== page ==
Professors and fellow students of Meric at the prestigious Sciences Po university in Paris, held an emotional vigil where they sang the popular French Resistance anthem “Chant des partisans.”

Rémi Hattinguais / YouTube

The killing of Clément Meric also had a profound impact on French politics.

In 2013, France was experiencing a worrying rise in anti-semitic and homophobic speech and attacks.

Just six weeks previously, President Francois Hollande’s government had legalised same-sex marriage, after a fractious public debate involving some extremist groups.

In fact, Meric himself was filmed at a tense counter-protest against same-sex marriage opponents, that April. He can be seen here, wearing a maroon t-shirt and bandana, carrying a banner that says “Homophobia kills.”

And the electoral threat posed by the rise of the far-right, anti-immigration National Front, meant mainstream French politicians didn’t need much convincing when popular outrage over Meric’s death led to a call for groups to to be dissolved.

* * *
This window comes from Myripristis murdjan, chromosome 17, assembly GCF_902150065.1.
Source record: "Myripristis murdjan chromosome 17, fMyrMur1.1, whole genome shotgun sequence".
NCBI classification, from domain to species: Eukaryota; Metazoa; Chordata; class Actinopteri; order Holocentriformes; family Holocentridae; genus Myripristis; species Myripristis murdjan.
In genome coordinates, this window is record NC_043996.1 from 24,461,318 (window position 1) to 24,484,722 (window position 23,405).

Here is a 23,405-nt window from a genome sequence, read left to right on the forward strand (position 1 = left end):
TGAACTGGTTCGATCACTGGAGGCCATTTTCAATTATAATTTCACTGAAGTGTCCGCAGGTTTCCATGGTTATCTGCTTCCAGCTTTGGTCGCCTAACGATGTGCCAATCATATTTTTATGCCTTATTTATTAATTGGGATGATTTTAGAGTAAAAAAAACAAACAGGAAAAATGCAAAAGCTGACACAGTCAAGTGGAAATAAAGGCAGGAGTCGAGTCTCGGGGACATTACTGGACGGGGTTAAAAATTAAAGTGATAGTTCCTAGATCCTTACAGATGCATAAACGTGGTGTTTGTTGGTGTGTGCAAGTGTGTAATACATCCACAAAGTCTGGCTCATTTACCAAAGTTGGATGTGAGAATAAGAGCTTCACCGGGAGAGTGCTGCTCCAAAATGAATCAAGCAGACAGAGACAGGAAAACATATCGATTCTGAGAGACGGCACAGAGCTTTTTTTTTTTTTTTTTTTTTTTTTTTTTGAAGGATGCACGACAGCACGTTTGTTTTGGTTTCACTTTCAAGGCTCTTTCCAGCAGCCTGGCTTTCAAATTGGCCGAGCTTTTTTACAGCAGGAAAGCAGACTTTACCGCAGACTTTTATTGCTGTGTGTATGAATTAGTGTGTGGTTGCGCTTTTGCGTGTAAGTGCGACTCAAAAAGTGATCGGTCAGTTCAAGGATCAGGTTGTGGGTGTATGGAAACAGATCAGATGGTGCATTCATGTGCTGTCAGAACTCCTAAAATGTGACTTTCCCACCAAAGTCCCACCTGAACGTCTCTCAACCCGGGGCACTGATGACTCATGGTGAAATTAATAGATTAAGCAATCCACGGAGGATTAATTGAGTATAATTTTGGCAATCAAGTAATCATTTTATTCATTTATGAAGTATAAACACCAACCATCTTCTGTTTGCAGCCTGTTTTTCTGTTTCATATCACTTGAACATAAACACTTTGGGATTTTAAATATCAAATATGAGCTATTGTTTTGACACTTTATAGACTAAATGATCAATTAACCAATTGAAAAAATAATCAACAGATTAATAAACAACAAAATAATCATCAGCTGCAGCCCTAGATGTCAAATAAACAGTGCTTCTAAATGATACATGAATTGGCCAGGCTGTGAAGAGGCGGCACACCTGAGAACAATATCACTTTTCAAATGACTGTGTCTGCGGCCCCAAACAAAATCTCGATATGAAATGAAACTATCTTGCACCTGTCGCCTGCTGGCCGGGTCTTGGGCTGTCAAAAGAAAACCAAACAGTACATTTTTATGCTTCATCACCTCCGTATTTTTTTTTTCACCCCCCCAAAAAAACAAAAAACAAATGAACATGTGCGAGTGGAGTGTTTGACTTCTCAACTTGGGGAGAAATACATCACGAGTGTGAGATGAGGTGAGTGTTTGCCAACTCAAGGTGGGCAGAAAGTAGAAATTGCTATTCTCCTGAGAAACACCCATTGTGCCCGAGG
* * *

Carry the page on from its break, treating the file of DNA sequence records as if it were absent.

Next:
Within 48 hours, France’s Socialist Prime Minister Jean-Marc Ayrault had ordered the disbandment of Revolutionary Nationalist Youth.

Within a month, Interior Minister Manuel Valls had banned it and two other groups – Troisieme Voie (“Third Way”), and Envie de rever (“Dare to Dream.”)

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Now, approaching the second anniversary of Meric’s death, investigators are still working out the details, comparing dozens of competing versions of events.

One of the many groups he was active in, “Anti-fascist Action in the Paris Suburbs”, has planned a major demonstration in the capital on 6 June, to mark two years since the shocking death.

On Tuesday, police in Paris blocked off Rue Caumartin at 5.30am, for an eerie investigative exercise.

A judge stood at the spot where words and threats turned into lethal blows that evening. Some of the participants from that evening were asked to conduct a chilling reconstruction of the brawl.

Esteban Morillo, on leave from his house arrest, was there.

Only one person was missing.